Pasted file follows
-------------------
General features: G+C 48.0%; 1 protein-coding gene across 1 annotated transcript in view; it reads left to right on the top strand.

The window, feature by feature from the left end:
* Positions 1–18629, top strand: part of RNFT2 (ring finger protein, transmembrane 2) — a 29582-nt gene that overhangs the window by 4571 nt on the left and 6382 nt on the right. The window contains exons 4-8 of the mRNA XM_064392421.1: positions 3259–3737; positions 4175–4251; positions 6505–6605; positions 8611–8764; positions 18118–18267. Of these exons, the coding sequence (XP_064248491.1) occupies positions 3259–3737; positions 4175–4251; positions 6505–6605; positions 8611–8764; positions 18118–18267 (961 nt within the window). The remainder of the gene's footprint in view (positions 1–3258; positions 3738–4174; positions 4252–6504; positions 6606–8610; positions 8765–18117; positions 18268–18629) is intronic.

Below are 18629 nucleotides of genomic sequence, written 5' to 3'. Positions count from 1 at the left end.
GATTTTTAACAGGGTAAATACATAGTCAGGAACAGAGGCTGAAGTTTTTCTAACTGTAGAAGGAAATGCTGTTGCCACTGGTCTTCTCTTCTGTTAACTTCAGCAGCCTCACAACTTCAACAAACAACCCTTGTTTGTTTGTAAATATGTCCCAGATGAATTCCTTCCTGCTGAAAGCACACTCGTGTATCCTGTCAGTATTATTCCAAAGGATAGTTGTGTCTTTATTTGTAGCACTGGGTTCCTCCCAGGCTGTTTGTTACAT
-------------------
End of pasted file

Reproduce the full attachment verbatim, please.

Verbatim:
General features: G+C 48.0%; 1 protein-coding gene across 1 annotated transcript in view; it reads left to right on the top strand.

The window, feature by feature from the left end:
* Positions 1–18629, top strand: part of RNFT2 (ring finger protein, transmembrane 2) — a 29582-nt gene that overhangs the window by 4571 nt on the left and 6382 nt on the right. The window contains exons 4-8 of the mRNA XM_064392421.1: positions 3259–3737; positions 4175–4251; positions 6505–6605; positions 8611–8764; positions 18118–18267. Of these exons, the coding sequence (XP_064248491.1) occupies positions 3259–3737; positions 4175–4251; positions 6505–6605; positions 8611–8764; positions 18118–18267 (961 nt within the window). The remainder of the gene's footprint in view (positions 1–3258; positions 3738–4174; positions 4252–6504; positions 6606–8610; positions 8765–18117; positions 18268–18629) is intronic.

Below are 18629 nucleotides of genomic sequence, written 5' to 3'. Positions count from 1 at the left end.
GATTTTTAACAGGGTAAATACATAGTCAGGAACAGAGGCTGAAGTTTTTCTAACTGTAGAAGGAAATGCTGTTGCCACTGGTCTTCTCTTCTGTTAACTTCAGCAGCCTCACAACTTCAACAAACAACCCTTGTTTGTTTGTAAATATGTCCCAGATGAATTCCTTCCTGCTGAAAGCACACTCGTGTATCCTGTCAGTATTATTCCAAAGGATAGTTGTGTCTTTATTTGTAGCACTGGGTTCCTCCCAGGCTGTTTGTTACAT